More and more brands from the US are now available in the UK, however you may have to really search for the products you want. Pampers and Huggies are widely available at stores such as Boots and Tesco. Formula, Baby Food, and medicines/ointments are often not available in the same brands that are used in the US.
When moving to the UK, you must decide whether to use an NHS doctor or a private doctor. You can see a combination of both, even if you carry private health insurance. See the Medical section for further information.
If you are pregnant when you move over or if you get pregnant while you are here, you have a large number of options regarding the delivery of your baby. First decide if you are going to use an NHS or a private doctor; this will determine where you give birth, unless you are planning for a home delivery.
Many Americans deliver at the following hospitals and there are a large number of women in the club (including the Bumps to Jumps Group) that can give you further information about the individual hospitals, public vs. private, doctor recommendations, and other resources.
Chelsea & Westminster Hospital (both a public and a private wing)
St. Mary’s Hospital (both a public and a private wing)
St. Thomas’ Hospital (public)
The Portland Hospital (private)
Whether you deliver in a public or a private hospital, you will be visited by a Health Visitor either a day or two after you arrive home from the hospital to check on you and your baby and answer any questions you may have. They will likely do a follow-up visit to draw baby’s bloods 9-10 days after the first visit.
When your child is born in the UK, the birth must be registered. The hospital where your baby is delivered will notify the local Registrar with details of the birth. The parents must register the child at the local office within 42 days of the birth (both parents do not need to be present if parents are married). You will obtain the birth certificate at this time.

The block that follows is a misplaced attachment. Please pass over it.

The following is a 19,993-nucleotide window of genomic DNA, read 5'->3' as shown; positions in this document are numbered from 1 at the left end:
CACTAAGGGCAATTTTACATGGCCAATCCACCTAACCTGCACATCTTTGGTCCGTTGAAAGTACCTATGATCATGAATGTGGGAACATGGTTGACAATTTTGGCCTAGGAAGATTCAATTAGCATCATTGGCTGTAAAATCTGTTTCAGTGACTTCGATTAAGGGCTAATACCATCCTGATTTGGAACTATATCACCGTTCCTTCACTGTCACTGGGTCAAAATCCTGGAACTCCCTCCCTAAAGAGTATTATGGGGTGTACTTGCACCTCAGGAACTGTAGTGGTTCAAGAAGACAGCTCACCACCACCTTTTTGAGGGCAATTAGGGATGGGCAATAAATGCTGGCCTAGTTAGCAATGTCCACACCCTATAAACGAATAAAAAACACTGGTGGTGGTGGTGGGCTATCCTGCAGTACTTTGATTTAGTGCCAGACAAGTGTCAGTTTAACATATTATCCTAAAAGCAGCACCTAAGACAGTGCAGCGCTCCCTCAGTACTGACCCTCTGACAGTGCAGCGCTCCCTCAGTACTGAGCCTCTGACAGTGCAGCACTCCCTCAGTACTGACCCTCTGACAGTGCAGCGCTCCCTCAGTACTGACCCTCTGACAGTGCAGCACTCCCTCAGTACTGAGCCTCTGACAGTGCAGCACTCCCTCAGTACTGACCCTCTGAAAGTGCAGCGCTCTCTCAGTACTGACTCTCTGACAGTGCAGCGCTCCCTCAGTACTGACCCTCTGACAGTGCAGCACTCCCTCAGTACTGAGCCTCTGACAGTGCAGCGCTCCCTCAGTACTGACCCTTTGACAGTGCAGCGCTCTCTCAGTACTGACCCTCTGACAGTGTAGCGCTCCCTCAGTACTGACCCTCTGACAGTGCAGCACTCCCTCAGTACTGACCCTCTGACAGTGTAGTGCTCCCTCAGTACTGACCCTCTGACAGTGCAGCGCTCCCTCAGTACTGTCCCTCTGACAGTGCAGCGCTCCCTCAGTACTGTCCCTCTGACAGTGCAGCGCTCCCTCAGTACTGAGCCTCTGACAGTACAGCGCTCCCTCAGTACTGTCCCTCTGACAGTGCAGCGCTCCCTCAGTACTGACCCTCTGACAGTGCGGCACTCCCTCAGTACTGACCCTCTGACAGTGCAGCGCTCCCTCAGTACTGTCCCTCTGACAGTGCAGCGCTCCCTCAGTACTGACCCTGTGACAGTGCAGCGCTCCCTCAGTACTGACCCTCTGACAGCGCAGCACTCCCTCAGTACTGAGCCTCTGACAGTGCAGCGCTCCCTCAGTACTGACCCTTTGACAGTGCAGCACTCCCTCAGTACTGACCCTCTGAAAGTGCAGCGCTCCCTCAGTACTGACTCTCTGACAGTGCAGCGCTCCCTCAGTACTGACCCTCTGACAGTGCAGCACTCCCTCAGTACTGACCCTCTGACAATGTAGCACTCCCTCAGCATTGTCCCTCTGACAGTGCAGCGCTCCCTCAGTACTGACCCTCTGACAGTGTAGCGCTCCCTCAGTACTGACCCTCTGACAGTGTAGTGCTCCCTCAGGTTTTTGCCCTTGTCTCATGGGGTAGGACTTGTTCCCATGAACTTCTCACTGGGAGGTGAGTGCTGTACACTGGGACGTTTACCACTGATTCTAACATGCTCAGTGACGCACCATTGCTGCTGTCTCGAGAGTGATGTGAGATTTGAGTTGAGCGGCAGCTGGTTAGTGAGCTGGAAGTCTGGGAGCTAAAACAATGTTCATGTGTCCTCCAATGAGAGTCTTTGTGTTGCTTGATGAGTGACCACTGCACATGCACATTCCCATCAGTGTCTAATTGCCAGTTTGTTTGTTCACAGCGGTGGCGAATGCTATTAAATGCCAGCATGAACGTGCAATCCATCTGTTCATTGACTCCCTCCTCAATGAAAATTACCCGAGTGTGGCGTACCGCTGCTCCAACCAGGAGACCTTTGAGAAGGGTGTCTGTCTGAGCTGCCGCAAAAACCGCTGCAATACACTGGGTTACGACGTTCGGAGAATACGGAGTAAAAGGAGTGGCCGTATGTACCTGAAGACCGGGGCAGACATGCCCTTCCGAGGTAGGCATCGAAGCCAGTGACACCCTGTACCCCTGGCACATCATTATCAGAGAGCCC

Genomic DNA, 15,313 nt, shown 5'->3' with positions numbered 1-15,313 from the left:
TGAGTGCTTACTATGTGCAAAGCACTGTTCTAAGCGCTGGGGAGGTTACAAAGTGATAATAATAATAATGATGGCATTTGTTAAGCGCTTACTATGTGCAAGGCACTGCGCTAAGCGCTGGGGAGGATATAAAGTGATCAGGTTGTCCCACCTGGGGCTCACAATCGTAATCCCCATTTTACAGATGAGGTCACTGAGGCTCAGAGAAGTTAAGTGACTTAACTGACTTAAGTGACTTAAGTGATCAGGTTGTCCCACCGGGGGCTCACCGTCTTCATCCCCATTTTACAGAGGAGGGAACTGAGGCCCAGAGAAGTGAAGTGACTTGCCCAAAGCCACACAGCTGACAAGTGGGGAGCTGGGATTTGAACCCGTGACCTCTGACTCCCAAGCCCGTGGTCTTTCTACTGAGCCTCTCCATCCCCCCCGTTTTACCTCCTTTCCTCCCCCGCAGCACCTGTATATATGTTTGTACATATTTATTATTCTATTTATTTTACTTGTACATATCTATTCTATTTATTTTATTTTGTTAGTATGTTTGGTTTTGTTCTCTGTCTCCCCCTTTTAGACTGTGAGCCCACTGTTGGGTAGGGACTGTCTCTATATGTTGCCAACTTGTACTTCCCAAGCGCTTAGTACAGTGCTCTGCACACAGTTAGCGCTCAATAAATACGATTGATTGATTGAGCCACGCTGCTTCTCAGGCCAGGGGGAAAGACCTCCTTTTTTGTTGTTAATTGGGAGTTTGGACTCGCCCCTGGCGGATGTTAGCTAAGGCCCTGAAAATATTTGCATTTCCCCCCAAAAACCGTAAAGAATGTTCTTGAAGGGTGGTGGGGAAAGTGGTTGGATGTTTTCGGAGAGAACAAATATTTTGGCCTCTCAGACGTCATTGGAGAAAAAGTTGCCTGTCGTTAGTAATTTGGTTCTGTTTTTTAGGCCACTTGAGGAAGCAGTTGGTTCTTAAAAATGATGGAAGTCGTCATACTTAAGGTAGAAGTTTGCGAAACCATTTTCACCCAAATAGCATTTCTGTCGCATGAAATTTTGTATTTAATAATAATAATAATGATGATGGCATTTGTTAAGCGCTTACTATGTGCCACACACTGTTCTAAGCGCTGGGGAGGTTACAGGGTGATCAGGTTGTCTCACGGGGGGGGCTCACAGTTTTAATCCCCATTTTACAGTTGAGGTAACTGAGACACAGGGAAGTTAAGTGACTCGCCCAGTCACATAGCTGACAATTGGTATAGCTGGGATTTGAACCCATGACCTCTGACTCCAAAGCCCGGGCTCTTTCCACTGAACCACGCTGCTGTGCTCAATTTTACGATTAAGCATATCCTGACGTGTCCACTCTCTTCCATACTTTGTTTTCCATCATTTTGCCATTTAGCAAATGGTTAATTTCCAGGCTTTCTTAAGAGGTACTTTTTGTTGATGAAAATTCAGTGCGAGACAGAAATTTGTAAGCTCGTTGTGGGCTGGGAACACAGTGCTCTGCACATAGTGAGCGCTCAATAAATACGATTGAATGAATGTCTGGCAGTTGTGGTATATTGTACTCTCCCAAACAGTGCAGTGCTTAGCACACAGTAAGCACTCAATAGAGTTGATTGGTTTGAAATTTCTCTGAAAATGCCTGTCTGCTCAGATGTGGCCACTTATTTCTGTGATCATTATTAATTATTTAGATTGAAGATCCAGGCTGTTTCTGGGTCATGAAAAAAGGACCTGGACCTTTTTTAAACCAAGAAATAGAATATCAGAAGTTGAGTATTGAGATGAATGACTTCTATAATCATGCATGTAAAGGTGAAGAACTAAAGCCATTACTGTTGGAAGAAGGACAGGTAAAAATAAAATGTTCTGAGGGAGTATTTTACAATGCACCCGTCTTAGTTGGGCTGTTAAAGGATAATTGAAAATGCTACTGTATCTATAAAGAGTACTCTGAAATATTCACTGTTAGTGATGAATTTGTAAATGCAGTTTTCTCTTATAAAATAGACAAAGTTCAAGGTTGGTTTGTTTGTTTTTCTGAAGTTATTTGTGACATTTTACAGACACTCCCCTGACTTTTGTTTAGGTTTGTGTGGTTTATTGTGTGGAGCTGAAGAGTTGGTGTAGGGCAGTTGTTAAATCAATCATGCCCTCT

In order to obtain a US Passport and Social Security Number for your child, you must complete paper applications and make an appointment at the US Embassy. Appointments fill up quickly (especially for summer travel), so book early. Plan on spending 2-4 hours at the Embassy for this appointment. Visit the Embassy’s website for further information.
Also, remember that your child will need a British visa if you plan on leaving and returning to the UK. Many companies will help ex-pats get a visa for your child, so enquire with the HR department prior to beginning the tedious visa process on your own.
The National Childbirth Trust (NCT) is a wonderful resource for expectant moms and they also offer a number of Ante-Natal classes around the city. These fill up quickly, so sign up early. www.nctpregnancyandbabycare.com
It is more difficult and more expensive to find maternity wear in the UK. Some of the places that have a selection of maternity wear are:H&M
Finding the baby items you want can be challenging as well. Keep in mind that most cribs (called cots in the UK) are a different size than in the US, as is the bedding. A company called Boori (sold at Mothercare and Harrods) is made to the same size specifications as in the US, but remember that you will need to purchase you bedding there or have it made.
London hosts a giant Baby Show at Earl’s Court every October, which is worth the price of admission given the many discounts offered at the event. It is also a great place to learn about various activities offered for children once they become more active. The best places to find baby items in the UK are the following:Mothercare
The UK has a number of resources to help new moms. The Doula UK website can help you to find a doula to assist either during your delivery or afterwards.
The Good Nanny Guide is a book that can help you find the right kind of help for your family.
There are agencies to help you locate someone to help your family, however they typically charge a fee. Talking to other mom’s in the club is perhaps the best way to find someone who is highly referred and available. Many families try to place a nanny or au pair with another family prior to moving away from the UK.
Entry into Independent schools in London can be challenging. Many of the nursery and Preparatory schools require applications (aka registration forms) at birth. Spaces do open at all schools, however, so persistence can pay off if a space is not available when you turn in your application. Secondary schools require examinations and interviews for entry.
The Good Schools Guide is an invaluable resource when beginning the school application process. Education consultants are also available if you decide to seek further assistance in this process.